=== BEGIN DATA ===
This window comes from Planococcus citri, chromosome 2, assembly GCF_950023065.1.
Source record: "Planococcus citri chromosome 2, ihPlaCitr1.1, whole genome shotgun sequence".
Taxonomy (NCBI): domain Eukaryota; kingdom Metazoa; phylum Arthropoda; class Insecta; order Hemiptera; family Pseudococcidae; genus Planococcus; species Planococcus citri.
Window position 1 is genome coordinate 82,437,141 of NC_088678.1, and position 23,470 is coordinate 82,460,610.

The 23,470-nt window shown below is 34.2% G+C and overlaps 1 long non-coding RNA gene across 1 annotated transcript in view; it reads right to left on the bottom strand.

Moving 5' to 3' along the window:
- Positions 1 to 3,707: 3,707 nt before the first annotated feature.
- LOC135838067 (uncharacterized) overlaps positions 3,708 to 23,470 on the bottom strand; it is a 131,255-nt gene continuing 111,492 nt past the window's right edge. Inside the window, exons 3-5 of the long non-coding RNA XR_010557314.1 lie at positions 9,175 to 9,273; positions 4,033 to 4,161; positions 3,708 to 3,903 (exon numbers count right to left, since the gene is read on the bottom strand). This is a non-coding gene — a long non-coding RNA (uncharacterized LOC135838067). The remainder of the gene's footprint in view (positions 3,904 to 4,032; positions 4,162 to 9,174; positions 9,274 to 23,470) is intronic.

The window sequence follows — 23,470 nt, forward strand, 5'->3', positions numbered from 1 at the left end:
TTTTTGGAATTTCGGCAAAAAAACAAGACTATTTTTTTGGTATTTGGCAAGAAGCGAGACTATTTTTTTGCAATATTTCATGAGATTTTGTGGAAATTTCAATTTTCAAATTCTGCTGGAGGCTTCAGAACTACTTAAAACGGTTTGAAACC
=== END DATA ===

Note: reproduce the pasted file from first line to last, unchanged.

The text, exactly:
This window comes from Planococcus citri, chromosome 2, assembly GCF_950023065.1.
Source record: "Planococcus citri chromosome 2, ihPlaCitr1.1, whole genome shotgun sequence".
Taxonomy (NCBI): domain Eukaryota; kingdom Metazoa; phylum Arthropoda; class Insecta; order Hemiptera; family Pseudococcidae; genus Planococcus; species Planococcus citri.
Window position 1 is genome coordinate 82,437,141 of NC_088678.1, and position 23,470 is coordinate 82,460,610.

The 23,470-nt window shown below is 34.2% G+C and overlaps 1 long non-coding RNA gene across 1 annotated transcript in view; it reads right to left on the bottom strand.

Moving 5' to 3' along the window:
- Positions 1 to 3,707: 3,707 nt before the first annotated feature.
- LOC135838067 (uncharacterized) overlaps positions 3,708 to 23,470 on the bottom strand; it is a 131,255-nt gene continuing 111,492 nt past the window's right edge. Inside the window, exons 3-5 of the long non-coding RNA XR_010557314.1 lie at positions 9,175 to 9,273; positions 4,033 to 4,161; positions 3,708 to 3,903 (exon numbers count right to left, since the gene is read on the bottom strand). This is a non-coding gene — a long non-coding RNA (uncharacterized LOC135838067). The remainder of the gene's footprint in view (positions 3,904 to 4,032; positions 4,162 to 9,174; positions 9,274 to 23,470) is intronic.

The window sequence follows — 23,470 nt, forward strand, 5'->3', positions numbered from 1 at the left end:
TTTTTGGAATTTCGGCAAAAAAACAAGACTATTTTTTTGGTATTTGGCAAGAAGCGAGACTATTTTTTTGCAATATTTCATGAGATTTTGTGGAAATTTCAATTTTCAAATTCTGCTGGAGGCTTCAGAACTACTTAAAACGGTTTGAAACC